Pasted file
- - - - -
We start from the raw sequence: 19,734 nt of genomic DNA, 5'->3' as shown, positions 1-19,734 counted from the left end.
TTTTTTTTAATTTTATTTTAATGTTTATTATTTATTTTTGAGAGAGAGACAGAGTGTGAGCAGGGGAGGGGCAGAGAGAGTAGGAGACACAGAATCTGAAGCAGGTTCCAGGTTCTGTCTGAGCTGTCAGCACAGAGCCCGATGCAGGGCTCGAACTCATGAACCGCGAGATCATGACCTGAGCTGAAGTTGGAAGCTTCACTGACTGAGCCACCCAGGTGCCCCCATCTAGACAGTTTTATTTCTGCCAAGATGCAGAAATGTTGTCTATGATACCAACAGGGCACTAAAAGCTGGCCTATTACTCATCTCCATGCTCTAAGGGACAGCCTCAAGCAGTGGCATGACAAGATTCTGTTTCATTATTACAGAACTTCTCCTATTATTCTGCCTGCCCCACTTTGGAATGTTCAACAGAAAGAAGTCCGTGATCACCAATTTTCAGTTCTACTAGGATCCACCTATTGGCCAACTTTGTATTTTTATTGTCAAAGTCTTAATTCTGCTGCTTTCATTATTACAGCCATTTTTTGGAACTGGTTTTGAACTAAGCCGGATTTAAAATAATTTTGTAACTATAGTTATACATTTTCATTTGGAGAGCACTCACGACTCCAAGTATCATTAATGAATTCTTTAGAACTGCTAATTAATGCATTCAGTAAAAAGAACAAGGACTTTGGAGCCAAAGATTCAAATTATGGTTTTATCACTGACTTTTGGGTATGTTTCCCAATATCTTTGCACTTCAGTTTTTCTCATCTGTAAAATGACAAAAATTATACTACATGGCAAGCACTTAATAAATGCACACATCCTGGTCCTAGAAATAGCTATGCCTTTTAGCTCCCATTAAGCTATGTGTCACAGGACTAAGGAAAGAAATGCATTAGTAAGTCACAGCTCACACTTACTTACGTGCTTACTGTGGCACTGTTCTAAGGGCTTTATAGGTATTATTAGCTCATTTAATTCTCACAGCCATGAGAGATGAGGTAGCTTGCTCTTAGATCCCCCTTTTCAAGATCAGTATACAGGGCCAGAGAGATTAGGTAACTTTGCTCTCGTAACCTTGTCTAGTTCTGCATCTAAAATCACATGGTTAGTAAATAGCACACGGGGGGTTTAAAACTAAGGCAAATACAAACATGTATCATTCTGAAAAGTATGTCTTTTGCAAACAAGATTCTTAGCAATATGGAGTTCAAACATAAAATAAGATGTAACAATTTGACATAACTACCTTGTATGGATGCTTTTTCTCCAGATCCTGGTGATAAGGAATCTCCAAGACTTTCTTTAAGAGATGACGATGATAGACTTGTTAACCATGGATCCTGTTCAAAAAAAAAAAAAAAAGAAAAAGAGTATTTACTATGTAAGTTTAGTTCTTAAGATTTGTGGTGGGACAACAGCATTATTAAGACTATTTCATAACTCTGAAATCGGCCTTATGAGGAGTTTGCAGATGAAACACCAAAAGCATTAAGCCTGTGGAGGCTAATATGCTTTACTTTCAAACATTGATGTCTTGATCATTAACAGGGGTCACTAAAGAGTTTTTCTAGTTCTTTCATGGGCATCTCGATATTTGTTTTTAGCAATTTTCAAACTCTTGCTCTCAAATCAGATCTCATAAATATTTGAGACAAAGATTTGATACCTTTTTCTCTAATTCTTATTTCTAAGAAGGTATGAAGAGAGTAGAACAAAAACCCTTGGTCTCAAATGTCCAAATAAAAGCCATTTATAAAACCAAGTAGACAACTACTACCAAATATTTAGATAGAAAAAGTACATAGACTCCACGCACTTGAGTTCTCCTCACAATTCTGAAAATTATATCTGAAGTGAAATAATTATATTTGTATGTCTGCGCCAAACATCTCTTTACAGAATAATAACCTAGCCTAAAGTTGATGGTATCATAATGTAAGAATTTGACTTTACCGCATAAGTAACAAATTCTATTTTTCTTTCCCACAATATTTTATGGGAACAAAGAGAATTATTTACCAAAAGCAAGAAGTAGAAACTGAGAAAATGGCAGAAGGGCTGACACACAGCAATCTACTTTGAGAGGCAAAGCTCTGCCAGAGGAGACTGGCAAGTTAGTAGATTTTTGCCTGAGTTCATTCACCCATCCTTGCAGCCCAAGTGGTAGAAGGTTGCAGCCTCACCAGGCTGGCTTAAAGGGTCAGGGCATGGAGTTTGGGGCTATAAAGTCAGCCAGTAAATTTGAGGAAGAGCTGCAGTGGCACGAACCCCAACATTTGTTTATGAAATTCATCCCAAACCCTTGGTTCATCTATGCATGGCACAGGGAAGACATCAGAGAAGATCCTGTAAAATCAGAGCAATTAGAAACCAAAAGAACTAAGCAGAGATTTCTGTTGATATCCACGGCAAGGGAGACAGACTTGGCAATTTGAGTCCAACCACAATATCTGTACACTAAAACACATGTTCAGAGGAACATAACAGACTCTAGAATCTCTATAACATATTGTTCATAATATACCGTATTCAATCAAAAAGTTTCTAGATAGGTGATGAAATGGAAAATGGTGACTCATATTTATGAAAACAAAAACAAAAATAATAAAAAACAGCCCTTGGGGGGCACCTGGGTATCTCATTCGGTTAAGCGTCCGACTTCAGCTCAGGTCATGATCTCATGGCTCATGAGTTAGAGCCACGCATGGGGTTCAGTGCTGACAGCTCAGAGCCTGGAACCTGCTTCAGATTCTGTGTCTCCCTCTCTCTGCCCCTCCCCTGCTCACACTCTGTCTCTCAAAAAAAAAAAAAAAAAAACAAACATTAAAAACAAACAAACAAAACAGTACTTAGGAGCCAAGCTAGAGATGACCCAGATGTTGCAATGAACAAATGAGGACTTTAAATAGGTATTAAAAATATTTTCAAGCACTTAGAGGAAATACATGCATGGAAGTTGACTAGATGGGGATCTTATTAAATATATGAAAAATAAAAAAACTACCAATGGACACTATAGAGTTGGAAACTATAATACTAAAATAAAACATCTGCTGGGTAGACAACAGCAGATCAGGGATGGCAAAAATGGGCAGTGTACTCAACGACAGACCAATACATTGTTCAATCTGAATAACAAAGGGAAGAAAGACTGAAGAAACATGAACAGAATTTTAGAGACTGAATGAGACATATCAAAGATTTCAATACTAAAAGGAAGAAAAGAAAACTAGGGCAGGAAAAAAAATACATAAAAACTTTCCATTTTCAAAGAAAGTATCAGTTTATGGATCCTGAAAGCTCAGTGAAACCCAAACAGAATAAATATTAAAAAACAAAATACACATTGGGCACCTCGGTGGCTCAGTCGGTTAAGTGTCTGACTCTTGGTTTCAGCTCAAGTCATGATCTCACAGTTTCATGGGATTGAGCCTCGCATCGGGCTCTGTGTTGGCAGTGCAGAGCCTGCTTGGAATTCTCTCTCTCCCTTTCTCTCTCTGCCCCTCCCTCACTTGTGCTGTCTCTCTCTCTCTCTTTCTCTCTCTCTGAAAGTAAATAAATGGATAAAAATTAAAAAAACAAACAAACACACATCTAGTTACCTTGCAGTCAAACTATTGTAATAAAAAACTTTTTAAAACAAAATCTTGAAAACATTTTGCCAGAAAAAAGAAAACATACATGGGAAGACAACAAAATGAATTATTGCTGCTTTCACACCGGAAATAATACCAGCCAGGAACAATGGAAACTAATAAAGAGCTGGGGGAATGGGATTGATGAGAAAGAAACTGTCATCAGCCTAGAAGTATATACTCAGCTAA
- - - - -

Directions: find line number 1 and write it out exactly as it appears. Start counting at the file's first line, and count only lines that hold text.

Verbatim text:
We start from the raw sequence: 19,734 nt of genomic DNA, 5'->3' as shown, positions 1-19,734 counted from the left end.